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Bible Commentaries
Daniel 1

Wells of Living Water CommentaryWells of Living Water

Verses 1-21

Daniel, the Seer

Daniel 1:1-21


As we enter the study of Daniel, the Seer, it is well to note the conditions under which Daniel was found in the city of Babylon. The captivity of Israel had long since occurred. The captivity of Judah had now begun. King Nebuchadnezzar had besieged Jerusalem, had taken it, and had carried Jehoiakim its king unto Babylon. Among the captives were found Daniel and his three friends, who were picked out by Ashpenaz to be trained to stand in the king's palace.

1. Daniel was a youth of royal blood. He was taken from the king's seed, from among the princes. We do not know that the mere fact of his royalty added anything to his value, but it was so reckoned by King Nebuchadnezzar.

2. Daniel was trained in Israel. Verse four tells us that he was without blemish, well favored, and skillful in all wisdom; cunning in knowledge, and understanding science. This statement shows that even in the days of Israel's departure from God, they still were a people of learning and of scientific ability.

3. Daniel's spiritual and moral integrity. Had Daniel merely possessed royal blood, and had he been no more than skillful and cunning in knowledge and wisdom, he would never have been honored and owned of God as he was. The glory of Daniel's character and spiritual integrity shines out in this first chapter in a wonderful way.

(1) He purposed in his heart that he would not defile himself with the king's meat, nor with the wine which the king drank. This presents Daniel in his moral aspect, as a youth unwilling to contaminate his body. It took no little courage for Daniel to keep himself clean from moral defilement. The easy path is to go with the crowd, and when you are in Babylon do as the Babylonians do. This was not at all Daniel's method of life.

(2) He acted wisely. Daniel did not open a tirade against the king, and against his meat and drink, he quietly requested of Ashpenaz, the prince of the eunuchs, that he might not defile himself.

(3) He put God to the test. When Daniel spoke to Ashpenaz, the prince of the eunuchs was afraid to grant his request lest he should endanger his head to the king. Daniel wisely said, "Prove thy servants, I beseech thee, ten days * *. Then let our countenances be looked upon before thee."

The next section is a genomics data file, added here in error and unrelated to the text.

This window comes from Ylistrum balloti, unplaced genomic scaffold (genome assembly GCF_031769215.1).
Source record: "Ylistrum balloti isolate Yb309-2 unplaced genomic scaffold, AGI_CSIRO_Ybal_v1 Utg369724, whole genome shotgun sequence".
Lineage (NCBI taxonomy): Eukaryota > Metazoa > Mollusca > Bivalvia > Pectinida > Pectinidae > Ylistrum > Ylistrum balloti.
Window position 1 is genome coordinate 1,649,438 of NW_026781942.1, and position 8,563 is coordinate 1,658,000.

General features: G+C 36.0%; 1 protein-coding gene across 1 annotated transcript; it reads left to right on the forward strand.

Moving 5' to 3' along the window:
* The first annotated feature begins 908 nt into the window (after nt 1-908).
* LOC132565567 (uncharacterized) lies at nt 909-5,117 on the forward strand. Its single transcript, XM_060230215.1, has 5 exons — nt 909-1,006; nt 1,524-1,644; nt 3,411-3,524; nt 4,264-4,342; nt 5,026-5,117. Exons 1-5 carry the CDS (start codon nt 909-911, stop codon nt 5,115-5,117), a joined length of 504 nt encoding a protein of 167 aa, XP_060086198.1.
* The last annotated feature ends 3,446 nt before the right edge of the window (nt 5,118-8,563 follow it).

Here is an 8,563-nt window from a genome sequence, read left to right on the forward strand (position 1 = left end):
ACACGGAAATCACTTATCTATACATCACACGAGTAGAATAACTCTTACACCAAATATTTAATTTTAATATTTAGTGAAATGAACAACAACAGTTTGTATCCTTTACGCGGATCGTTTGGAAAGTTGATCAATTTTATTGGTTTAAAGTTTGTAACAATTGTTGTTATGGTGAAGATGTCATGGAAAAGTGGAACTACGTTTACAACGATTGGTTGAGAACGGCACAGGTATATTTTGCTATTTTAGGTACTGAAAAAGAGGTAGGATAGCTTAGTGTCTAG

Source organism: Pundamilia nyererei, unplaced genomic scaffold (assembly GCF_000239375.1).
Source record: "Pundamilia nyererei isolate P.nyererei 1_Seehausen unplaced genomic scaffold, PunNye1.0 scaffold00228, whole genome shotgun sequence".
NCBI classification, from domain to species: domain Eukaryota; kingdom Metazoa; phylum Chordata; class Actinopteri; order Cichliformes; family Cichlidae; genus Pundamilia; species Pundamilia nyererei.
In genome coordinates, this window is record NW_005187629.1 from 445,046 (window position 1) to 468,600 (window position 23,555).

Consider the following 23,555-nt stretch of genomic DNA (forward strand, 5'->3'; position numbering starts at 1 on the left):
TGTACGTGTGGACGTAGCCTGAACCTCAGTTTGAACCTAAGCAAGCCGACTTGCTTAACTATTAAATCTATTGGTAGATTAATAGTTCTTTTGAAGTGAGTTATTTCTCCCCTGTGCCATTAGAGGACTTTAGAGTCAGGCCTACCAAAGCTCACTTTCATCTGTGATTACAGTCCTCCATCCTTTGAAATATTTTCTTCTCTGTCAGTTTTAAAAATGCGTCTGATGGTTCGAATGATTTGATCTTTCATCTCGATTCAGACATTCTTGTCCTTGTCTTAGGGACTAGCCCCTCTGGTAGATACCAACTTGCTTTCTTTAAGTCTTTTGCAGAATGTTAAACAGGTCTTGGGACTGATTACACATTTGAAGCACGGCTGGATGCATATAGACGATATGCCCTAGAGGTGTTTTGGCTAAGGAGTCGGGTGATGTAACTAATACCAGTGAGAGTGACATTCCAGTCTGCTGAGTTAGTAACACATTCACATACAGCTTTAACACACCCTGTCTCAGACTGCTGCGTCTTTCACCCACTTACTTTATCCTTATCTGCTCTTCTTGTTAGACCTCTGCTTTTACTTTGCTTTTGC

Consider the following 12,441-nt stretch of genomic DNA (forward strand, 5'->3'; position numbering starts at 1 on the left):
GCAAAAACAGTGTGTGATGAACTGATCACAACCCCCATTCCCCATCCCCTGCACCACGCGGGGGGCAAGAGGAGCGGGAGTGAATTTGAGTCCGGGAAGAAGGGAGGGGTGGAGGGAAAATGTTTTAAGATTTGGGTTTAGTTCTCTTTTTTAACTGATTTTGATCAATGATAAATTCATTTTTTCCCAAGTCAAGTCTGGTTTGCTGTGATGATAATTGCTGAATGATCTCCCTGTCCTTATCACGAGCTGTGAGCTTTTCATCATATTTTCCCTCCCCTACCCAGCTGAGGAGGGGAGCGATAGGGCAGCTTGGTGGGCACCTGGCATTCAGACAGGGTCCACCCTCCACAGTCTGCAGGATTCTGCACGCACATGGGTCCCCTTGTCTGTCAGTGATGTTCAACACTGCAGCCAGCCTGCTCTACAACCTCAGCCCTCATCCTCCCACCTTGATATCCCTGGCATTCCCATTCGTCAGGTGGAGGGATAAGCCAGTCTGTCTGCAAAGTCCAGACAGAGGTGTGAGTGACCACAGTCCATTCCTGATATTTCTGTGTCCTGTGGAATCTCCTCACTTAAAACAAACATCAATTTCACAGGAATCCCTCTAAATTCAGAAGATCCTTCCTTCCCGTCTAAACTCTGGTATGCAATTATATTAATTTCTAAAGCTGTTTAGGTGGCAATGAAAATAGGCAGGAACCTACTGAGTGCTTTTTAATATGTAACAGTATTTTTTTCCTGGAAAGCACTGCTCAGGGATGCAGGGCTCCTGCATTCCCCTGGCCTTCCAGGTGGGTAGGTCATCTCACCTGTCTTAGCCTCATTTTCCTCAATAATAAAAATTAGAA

4. Daniel blessed of God. Here is the summing up of God's dealings with Daniel and his friends. "God gave them knowledge and skill in all learning and wisdom: and Daniel had understanding in all visions and dreams." Thus it was that God brought Daniel into favor and tender love with the prince of the eunuchs.


1. The dream of Nebuchadnezzar. It was in the second year of his reign that King Nebuchadnezzar dreamed a dream and then forgot it. The strange effect of the dream lay heavily upon him. He could not get away from it.

2. The demand made. The king called his wise men and magicians before him and commanded them to tell him his dream and the interpretation. This they could not do, insisting that no one dwelling in the flesh could show to any king both his dream and its interpretation. The king became angry and with great fury commanded the slaughter of all the wise men of Babylon.

3. Daniel's plea. When it was made known to Daniel what the king was about to do, he answered wisely that he might be given time and he would make known unto the king both the king's dream and the interpretation of it. Then did Daniel and his three friends seek God's face. God heard and answered prayer and revealed to Daniel the secret in a night-vision. Then did Daniel bless God, proclaiming His wisdom and might.

4. Daniel delivers God's message. When Daniel was brought before the king, he did not boast his own wisdom or power, but he said, "There is a God in Heaven that revealeth secrets, and maketh known to the king Nebuchadnezzar what shall be in the latter days." Daniel proceeded to tell the king his dream and the interpretation thereof. The king saw so plainly that Daniel was sincere and true that he rewarded him and made him a great man in the kingdom, giving him many great gifts, and making him ruler over the whole province of Babylon.


1. The dream stated. This time Nebuchadnezzar remembered his dream. He saw a tree in the midst of the earth of great height. The tree grew and was strong and reached unto Heaven, and the sight thereof to the end of all the earth. The leaves were fair, the fruit was plenteous, the birds dwelt in its boughs and the beasts lay under its shadow. Nebuchadnezzar saw until the tree was cut down and the stump only remained.

2. The demand made. King Nebuchadnezzar, as in his first dream, commanded the magicians and astrologers and Chaldeans and soothsayers to interpret the dream, but they could not. How helpless do the wise of this world stand in the presence of the Divine revelations of God! Their minds seem utterly blinded to the most simple of prophetic truths. They know nothing of Christ's glorious Return and Reign. What God tells them, they believe not; what they see, they know not. Woe unto him who makes the wisdom of man his stay!